Sidekick’s Sunday Reviews #1
Director: Sam Raimi
Starring: Liam Neeson, Frances McDormand, Larry Drake, Colin Friels
Back before Sam Raimi made the Spider-Man trilogy, he directed and co-wrote Darkman starring Liam Neeson as a crime fighting scientist whom could alter his facial appearance.
Darkman is a tightly put together film that draws from horror, action and the superhero genre. Sam Rami’s script does a good job of giving us viewers exactly what we need to understand Liam Neeson’s character Peyton Westlake/Darkman.
There’s a moment that sums things up when Peyton’s facade beings to deteriorate during a date with his girlfriend Julie (Frances McDormand). He becomes self-conscious of himself and of the darkness inside. Even though Peyton wants to be happy, to spend his day with Julie, he can’t contain his dark side.
I wouldn’t say Darkman is a superhero in the strictest sense. Sure, he has special abilities and he only goes after criminals. But he’s not at the point where he’s fighting for a greater good or heroic purpose. What’s driving Darkman is vengeance. Darkman is a good revenge flick. It has a 90’s look and feel to it, including the action sequences … well because it was made in 1990!
The bad guy Robert G. Durant is a classic straight forward thug, played really well by Larry Drake. You don’t need to empathize with this antagonist, just fear that there are no lines he won’t cross. Liam Neeson has a particular skill set and this role as Darkman suits him to a tee.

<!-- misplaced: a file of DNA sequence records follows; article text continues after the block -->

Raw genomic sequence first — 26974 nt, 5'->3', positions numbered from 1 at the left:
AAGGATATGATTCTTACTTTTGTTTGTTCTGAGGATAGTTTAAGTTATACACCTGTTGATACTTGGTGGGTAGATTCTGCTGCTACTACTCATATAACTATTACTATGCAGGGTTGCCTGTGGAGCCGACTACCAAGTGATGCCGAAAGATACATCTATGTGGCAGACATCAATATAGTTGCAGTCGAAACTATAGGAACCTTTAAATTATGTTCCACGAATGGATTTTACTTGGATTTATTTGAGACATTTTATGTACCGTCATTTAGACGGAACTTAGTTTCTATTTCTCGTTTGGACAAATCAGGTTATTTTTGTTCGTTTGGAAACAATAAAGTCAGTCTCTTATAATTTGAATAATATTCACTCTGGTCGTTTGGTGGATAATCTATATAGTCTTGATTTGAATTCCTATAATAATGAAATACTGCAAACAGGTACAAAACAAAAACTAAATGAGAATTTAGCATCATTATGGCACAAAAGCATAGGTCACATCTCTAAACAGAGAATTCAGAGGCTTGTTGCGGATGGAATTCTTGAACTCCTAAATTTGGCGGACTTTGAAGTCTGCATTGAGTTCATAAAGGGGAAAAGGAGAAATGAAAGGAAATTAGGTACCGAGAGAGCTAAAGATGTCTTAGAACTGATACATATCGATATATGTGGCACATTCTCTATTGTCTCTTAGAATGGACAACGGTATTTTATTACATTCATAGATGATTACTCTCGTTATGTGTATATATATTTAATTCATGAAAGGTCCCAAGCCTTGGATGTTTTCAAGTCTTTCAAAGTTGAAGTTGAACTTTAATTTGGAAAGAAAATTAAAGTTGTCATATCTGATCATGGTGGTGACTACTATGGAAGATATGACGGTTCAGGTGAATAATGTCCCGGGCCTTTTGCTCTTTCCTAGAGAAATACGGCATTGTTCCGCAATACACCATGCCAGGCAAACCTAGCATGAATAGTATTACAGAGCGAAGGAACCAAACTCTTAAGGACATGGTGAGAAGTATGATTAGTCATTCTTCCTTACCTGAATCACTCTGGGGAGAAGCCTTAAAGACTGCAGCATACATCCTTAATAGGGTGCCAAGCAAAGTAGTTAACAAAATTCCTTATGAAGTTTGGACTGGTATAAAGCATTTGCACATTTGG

Sam Raimi’s Darkman is an old-school film. The script has fun with the premise of altering facial appearances. It’s also quite dark in places, hence the horror influence. In addition, there’s the hallmarks of a superhero origin story, albeit more of a tortured anti-hero.
Logan Lucky (2017)
Director: Steven Soderbergh
Starring: Channing Tatum, Adam Driver, Daniel Craig, Riley Keough
Logan Lucky is a heist film about two brothers down on their luck who concoct an elaborate scheme to rob a motor speedway during a race.
Logan Lucky’s charm is the black comedy that is inherent in the script, the characters and the situations they find themselves in. Director Steven Soderbergh does a good job of letting the mundane in certain scenes play out which then allows for the comedic moments to shine through.
The film centers on criminals who are likable and speak with a down-to-earth North Carolina/southern accent. Channing Tatum’s performance is really good, he’s continually getting better as an actor (do you remember him Step Up?). Jimmy Logan (Tatum) is a working-class father who is recently laid off and his ex-wife (Katie Holms) wants to move to another state with their daughter.
It’s good to see a movie that shows two brothers in an understated but positive relationship. Jimmy and his younger ex-veteran brother Clyde Logan (Adam Driver) always have each other’s back. Clyde doesn’t harbor any hidden bitterness for being in the shadow of his older brother, an ex-high-school football star.
Clyde lost one of his hand in the military. The family curse doesn’t seem to extend to sister Mellie Logan who’s in on the heist as well. The most prominent personality is Joe (Daniel Craig), he’s a safe-cracking expert and career criminal. He’s a bit off kilter which makes for fun chemistry between these characters.
The key ingredients that make Logan Lucky work is that these are good-hearted thieves whom I’m rooting for. It’s also that a well planned heist is best when things go unexpected in a way that keeps me engaged in what will happen next. Logan Lucky is not a cynical movie. But for the heist to work it must rely on the cynicism of law enforcement, the corporate motor speedway and prison institution as well as and in contrast to the lack of greed and generosity of the criminals.